In 1990 Morgan Kyoshi was also awarded Yudansha by Fumon Tanaka of the Kukishin Ryu Bu Jutsu.
In 1991 Morgan Kyoshi entered the British Ju Jitsu Association South-East England Championships and won gold medals for the Embo, Empty Hand Kata and Weapons Kata Classes and took a very respectable third place in the full-contact Kick-boxing.
In 1993 he won the first World Championships in Venice in the Embo class and narrowly missed the gold medal by half a point in the Empty Hand Kata class.
Apart from teaching at his own clubs, sometimes seven days a week, Morgan Kyoshi is invited regularly to teach at seminars all over the UK, Europe and the USA.
He has written for many publications, including a regular column in Martial Arts Illustrated, "Bends the Branch," and trained with, met and interviewed many illustrious martial artists.
He is a trainer in the security industry by profession and alongside this has taught a wide variety of specialist courses such as Women’s Self-Assertiveness and Self-Defence, Control & Restraint for Nurses, First Aid, Health & Safety and Conflict Management, to name but a few.
_Morgan Kyoshi is a fully qualified Shiatsu practitioner and teacher, with over thirty years’ experience, and is one of few instructors still versed in traditional Kuatsu and Kappo resuscitation techniques.
In 2008, he was awarded 8th Dan by the Welsh Budo Federation and his great friend, mentor and teacher, the late Billy Doak Sensei.
* * * * * * *
UK Shin Gi Tai Aiki Ju Jutsu Schools
were founded in 1980 to fulfill Morgan Kyoshi's twin passions of instilling uncompromising
excellence into martial arts and helping others on the path to self-development and discovery.
For many years, classes took place in a huge variety of hired venues - some excellent and some not so, but always commitment overcame adversity, for both teacher and students, and the Schools have endured despite numerous changes, obstacles and setbacks.
Many other clubs have appeared and disappeared in that time, some lasting no more than a few months, but the vision and determination held by Morgan Kyoshi, along with a loyal group of core students, have ensured that the Schools flourish come what may.
In 2005, Morgan Kyoshi was finally able to realise a dream held since childhood and open his own dojo in Rugeley, Staffordshire.
Shin Gi Tai means “Spirit, Skill and Power” which are reflected in the three points of the Schools' badge (or “Mon”). But Shin Gi Tai was chosen as far more than a name: it was and remains a concept and an ideal: the highest form of training and achievement that a student can strive for. It is a journey which has no end and can offer one of the greatest possible vehicles for self-development. The name is intended to encourage students to exceed their own expectations and abandon their perceptions of their own limitations.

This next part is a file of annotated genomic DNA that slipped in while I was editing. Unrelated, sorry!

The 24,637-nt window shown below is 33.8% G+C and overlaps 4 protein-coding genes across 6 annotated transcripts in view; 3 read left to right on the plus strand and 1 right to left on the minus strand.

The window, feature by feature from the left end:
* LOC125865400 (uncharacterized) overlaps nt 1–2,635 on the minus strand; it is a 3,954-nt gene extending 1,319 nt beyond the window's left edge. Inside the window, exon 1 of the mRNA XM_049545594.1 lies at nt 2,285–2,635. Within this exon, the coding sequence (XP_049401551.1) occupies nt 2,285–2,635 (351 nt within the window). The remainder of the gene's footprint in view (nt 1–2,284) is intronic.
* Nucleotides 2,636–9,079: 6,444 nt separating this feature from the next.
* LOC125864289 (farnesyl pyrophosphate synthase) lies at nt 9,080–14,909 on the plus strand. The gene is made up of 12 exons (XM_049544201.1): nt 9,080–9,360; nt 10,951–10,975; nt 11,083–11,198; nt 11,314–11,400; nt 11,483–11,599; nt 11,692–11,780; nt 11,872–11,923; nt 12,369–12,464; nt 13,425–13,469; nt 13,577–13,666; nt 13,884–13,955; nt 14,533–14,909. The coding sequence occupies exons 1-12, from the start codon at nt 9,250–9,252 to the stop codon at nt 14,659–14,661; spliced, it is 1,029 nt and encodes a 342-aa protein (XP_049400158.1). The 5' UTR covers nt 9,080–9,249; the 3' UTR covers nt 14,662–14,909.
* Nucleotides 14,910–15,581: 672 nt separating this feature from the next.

The style of Ju Jutsu practised is Juko Ryu Aiki Ju Jutsu: Ju means soft or pliant and Ku means hard; Aiki refers to spiritual harmony or harmonised power; Ju is the principle of compliance and Jutsu means Art. The complexity and apparent contradictions in the name reflect the boundless varieties of techniques and the subtlety of their application. Hence the Art is as fascinating and challenging intellectually as it is physically.
NB. Ju is also spelt Jiu and Jutsu is also spelt Jiutsu or Jitsu: the terms are interchangeable and simply reflect Western interpretation of Japanese sounds.
The virtues of the Samurai are universal ones which are applicable as much in training as in life outside the dojo. As teachers, students and human beings we aspire to the same values. These are translated in varying ways according to interpretation of the spirit of the Japanese meaning, but can be defined as:
Members of the samurai class were taught from childhood that life is as fragile as a cherry blossom that can be wafted away by the slightest breeze, and that they should live their lives accordingly, obeying all of the obligations that made up their world so that they could die at any moment without remorse for having failed to live up to their responsibilities.*
Lofty ambitions? Absolutely.
How else can we be inspired?
_* ("The Seven Virtues of the Samurai" by Boye La Fayette de Mente)